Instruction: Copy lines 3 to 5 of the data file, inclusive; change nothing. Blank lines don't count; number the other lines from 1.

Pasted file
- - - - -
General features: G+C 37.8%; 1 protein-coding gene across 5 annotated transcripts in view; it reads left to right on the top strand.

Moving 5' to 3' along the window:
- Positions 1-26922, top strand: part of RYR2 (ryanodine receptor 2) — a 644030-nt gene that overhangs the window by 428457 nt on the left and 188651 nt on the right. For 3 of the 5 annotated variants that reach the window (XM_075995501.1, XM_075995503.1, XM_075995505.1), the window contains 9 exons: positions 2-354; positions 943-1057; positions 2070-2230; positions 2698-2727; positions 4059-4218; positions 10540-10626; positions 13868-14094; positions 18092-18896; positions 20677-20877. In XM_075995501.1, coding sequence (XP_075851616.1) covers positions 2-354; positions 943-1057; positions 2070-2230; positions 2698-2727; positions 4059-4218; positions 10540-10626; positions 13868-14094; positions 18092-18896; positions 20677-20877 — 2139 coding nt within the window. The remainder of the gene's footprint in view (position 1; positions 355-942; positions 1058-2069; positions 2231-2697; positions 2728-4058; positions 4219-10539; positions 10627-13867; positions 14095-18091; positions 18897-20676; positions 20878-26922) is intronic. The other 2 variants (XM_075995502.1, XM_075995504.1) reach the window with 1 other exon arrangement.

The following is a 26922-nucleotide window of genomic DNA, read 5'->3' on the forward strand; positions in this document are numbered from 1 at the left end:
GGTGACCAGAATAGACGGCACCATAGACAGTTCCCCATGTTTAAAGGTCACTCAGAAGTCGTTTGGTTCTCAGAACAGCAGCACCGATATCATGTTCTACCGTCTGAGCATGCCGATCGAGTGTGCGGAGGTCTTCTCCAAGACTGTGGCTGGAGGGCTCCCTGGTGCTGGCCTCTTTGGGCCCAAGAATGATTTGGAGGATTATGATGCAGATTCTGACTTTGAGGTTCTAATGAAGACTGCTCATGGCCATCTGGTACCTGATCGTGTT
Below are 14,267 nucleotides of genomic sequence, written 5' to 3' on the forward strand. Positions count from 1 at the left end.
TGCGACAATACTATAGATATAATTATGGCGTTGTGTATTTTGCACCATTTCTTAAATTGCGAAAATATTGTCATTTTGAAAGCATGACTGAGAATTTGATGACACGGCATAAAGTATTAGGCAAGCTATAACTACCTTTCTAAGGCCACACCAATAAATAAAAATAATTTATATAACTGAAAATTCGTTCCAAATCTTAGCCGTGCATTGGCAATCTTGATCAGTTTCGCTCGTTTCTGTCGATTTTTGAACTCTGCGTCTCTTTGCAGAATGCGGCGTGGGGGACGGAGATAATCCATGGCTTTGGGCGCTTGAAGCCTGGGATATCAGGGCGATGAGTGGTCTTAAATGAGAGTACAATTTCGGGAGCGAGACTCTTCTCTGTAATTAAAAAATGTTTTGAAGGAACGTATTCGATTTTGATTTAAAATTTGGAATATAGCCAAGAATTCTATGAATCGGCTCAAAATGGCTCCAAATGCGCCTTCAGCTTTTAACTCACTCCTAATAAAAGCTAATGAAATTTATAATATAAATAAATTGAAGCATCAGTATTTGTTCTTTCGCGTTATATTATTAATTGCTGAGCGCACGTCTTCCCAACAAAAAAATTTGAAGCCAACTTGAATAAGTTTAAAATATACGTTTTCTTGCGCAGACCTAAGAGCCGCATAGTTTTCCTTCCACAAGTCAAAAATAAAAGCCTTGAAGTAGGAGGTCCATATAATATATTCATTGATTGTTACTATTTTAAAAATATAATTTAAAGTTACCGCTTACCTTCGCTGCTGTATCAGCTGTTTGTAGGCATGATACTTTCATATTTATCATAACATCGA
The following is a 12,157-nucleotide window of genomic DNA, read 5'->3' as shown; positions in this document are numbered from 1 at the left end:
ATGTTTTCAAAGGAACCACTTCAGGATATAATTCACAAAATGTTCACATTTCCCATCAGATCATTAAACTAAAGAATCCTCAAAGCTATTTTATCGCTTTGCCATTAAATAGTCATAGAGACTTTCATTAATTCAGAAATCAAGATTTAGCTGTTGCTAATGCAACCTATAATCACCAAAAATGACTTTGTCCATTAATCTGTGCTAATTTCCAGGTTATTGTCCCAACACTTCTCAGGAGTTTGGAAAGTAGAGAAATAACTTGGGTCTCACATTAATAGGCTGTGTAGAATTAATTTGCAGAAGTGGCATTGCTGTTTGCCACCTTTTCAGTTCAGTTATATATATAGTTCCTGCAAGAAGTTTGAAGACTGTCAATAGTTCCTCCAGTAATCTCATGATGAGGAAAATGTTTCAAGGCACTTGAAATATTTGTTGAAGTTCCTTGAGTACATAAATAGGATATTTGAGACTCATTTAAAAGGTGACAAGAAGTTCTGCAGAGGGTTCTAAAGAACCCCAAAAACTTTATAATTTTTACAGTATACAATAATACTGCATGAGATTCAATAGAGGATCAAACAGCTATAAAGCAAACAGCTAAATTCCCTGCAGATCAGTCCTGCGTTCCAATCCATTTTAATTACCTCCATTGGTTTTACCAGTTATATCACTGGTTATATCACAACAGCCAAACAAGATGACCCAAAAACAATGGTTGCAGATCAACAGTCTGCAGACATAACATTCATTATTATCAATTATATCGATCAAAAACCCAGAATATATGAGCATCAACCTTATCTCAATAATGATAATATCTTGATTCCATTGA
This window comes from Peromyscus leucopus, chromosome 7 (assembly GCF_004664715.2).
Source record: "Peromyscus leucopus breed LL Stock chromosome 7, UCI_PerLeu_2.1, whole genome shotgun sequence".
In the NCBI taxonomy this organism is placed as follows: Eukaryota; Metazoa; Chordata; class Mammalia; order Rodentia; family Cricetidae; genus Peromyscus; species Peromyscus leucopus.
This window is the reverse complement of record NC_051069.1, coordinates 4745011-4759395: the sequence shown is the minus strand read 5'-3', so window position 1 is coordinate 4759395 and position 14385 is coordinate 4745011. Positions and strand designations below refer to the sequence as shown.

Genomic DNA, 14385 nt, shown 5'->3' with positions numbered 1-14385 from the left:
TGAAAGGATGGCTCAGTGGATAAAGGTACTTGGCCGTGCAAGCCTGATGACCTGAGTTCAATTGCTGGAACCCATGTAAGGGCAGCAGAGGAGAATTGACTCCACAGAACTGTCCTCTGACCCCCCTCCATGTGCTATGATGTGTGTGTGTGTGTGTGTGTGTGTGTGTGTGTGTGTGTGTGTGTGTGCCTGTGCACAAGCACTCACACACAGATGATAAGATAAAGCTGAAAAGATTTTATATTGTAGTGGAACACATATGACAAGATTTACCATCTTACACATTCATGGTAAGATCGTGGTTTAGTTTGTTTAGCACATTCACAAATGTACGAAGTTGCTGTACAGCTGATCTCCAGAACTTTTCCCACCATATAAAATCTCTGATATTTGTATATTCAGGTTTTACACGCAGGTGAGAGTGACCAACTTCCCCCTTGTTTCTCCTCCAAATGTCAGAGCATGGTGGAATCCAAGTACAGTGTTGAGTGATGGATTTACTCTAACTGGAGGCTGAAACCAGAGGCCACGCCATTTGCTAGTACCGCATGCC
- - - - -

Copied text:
- Positions 1-26922, top strand: part of RYR2 (ryanodine receptor 2) — a 644030-nt gene that overhangs the window by 428457 nt on the left and 188651 nt on the right. For 3 of the 5 annotated variants that reach the window (XM_075995501.1, XM_075995503.1, XM_075995505.1), the window contains 9 exons: positions 2-354; positions 943-1057; positions 2070-2230; positions 2698-2727; positions 4059-4218; positions 10540-10626; positions 13868-14094; positions 18092-18896; positions 20677-20877. In XM_075995501.1, coding sequence (XP_075851616.1) covers positions 2-354; positions 943-1057; positions 2070-2230; positions 2698-2727; positions 4059-4218; positions 10540-10626; positions 13868-14094; positions 18092-18896; positions 20677-20877 — 2139 coding nt within the window. The remainder of the gene's footprint in view (position 1; positions 355-942; positions 1058-2069; positions 2231-2697; positions 2728-4058; positions 4219-10539; positions 10627-13867; positions 14095-18091; positions 18897-20676; positions 20878-26922) is intronic. The other 2 variants (XM_075995502.1, XM_075995504.1) reach the window with 1 other exon arrangement.

The following is a 26922-nucleotide window of genomic DNA, read 5'->3' on the forward strand; positions in this document are numbered from 1 at the left end:
GGTGACCAGAATAGACGGCACCATAGACAGTTCCCCATGTTTAAAGGTCACTCAGAAGTCGTTTGGTTCTCAGAACAGCAGCACCGATATCATGTTCTACCGTCTGAGCATGCCGATCGAGTGTGCGGAGGTCTTCTCCAAGACTGTGGCTGGAGGGCTCCCTGGTGCTGGCCTCTTTGGGCCCAAGAATGATTTGGAGGATTATGATGCAGATTCTGACTTTGAGGTTCTAATGAAGACTGCTCATGGCCATCTGGTACCTGATCGTGTT